Despite the Gods
“A low budget docu-delight... Lynch is the beating, empathic heart of the film, an endearing combination of raw emotional honesty and self-deprecating humor” — Samantha Chater, INDIEWIRE
"As a piece of entertainment and as a warning for young filmmakers, Despite the Gods works on both fronts. A truly fascinating film." — Kirk Haviland, ENTERTAINMENT MAVEN
“With all the difficulties and challenges in making a feature film, it is quite amazing any of them actually get made.” Jennifer Lynch, back in 1993, was the youngest American woman to direct a feature film and her father David was very much a cult legend at that point. BOXING HELENA was fraught with pressures and production troubles but 20 years later has found a cult audience. After an extended hiatus, Lynch came back with the prize-winning SURVEILLANCE in 2008. DESPITE THE GODS offers a very intimate and candid look at the now seasoned Ms. Lynch as she attempts her third, and by far the most ambitious feature — a six-million-dollar co-production between America and Bollywood, shot on location in India, featuring major stars Mallika Sherawat and Irfann Khan. To say that her horror fantasy film about the country’s legendary snake-woman, HISSS, goes awry while Lynch does her three months in India is a spectacular understatement.
In the spirit of LOST IN LA MANCHA and OVERNIGHT, Penny Vozniak, friend of one of the producers hired on to do behind-the-scenes on HISSS, ended up chronicling Lynch slowly losing her grip over a much-extended eight-month shoot. Chaos and confusion are nothing new to film sets (or any creative process) but Lynch’s trial-by-fire of the Bollywood experience involves the language barrier, an antagonistic producer, and a never-ending battle with nature and the urban culture of celebrity. To top things off, Lynch, who is a single mom, has her 13-year-old daughter Sydney in tow for the ride. Vozniak’s unflinching camera catches Lynch flummoxed by her situation to which she all but admits that she is out of her depth. Nevertheless, movies — especially documentaries — can be magnificent empathy machines and one cannot help but feel that all of the furious confusion is actually a growth opportunity in disguise. Lynch soldiers on, trying to achieve her vision her way while still parenting her daughter (and her crew) on set, and the irony is not lost that HISSS is a feminist take on a foreign culture, in and of itself. “This is mayhem. This is India. Isn’t it beautiful?”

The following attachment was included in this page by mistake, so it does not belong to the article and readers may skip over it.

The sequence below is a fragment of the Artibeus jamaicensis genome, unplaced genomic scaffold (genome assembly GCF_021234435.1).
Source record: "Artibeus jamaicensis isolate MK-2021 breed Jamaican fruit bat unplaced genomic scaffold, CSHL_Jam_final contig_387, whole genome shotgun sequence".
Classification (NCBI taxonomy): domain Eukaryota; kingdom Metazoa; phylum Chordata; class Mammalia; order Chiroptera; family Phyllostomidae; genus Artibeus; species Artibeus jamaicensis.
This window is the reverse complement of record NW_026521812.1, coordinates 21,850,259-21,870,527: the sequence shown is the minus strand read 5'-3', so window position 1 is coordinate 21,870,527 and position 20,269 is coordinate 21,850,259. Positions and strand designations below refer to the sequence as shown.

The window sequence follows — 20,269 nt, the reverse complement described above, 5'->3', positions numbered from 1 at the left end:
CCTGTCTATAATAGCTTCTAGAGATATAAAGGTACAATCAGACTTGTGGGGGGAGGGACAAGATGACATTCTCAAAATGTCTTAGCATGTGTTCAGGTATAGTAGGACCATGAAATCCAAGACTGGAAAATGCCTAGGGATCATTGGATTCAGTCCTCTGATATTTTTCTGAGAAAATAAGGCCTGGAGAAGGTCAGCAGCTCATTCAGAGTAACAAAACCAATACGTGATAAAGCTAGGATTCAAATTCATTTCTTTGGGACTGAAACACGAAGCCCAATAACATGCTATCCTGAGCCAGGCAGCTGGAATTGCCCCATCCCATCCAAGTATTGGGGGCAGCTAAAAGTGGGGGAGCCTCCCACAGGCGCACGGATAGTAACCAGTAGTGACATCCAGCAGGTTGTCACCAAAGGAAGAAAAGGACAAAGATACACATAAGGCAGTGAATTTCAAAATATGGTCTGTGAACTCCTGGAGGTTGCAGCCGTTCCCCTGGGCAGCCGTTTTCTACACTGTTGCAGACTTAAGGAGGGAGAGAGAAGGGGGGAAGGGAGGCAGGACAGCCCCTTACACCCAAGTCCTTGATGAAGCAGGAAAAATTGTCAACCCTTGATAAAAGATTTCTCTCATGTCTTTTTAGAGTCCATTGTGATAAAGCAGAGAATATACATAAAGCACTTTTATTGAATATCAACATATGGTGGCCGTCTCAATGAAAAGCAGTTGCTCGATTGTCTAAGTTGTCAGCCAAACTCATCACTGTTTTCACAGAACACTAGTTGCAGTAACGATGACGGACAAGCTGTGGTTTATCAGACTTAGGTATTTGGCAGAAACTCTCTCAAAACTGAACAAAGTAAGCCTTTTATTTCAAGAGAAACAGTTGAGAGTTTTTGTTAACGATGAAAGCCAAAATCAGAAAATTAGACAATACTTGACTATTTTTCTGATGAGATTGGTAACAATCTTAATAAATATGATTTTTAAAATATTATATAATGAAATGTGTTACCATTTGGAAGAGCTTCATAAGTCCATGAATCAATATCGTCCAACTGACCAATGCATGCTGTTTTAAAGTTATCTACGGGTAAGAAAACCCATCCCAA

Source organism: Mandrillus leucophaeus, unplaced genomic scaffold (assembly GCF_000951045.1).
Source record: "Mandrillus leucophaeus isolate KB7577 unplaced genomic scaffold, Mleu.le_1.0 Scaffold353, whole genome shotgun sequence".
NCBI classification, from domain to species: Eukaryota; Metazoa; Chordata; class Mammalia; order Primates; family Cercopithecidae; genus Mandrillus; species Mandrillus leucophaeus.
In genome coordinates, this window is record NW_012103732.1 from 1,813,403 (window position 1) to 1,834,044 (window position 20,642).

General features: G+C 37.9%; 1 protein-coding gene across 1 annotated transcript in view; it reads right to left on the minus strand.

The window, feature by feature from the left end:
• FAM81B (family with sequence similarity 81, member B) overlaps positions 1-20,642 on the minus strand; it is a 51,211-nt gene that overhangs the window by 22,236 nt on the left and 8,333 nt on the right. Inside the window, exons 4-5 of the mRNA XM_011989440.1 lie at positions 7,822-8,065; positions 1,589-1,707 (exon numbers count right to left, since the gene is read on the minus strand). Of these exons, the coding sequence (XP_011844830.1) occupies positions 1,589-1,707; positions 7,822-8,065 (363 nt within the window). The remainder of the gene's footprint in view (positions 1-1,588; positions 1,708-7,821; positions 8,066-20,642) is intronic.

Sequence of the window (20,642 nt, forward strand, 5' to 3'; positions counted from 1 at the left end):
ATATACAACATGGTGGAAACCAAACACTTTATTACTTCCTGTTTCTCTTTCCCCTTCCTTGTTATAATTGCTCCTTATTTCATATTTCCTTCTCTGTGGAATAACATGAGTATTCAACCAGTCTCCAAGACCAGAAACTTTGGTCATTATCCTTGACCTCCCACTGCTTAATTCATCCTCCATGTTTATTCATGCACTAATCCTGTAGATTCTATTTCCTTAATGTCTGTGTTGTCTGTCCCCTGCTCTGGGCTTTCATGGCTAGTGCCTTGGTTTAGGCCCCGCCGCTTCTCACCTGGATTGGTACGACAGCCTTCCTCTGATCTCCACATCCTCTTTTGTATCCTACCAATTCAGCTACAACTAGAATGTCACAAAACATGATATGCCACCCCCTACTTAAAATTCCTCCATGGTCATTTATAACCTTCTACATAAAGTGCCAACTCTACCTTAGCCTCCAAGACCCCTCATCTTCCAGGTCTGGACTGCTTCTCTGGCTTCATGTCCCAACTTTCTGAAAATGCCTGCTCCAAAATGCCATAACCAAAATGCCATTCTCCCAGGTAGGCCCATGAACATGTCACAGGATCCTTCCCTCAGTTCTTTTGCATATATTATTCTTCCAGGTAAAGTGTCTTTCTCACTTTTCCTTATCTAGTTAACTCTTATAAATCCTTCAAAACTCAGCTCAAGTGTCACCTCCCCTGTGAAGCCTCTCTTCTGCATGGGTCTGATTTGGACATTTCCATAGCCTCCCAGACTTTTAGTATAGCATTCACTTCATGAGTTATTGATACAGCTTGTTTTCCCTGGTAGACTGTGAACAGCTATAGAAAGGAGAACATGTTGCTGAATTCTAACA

— Kurt Halfyard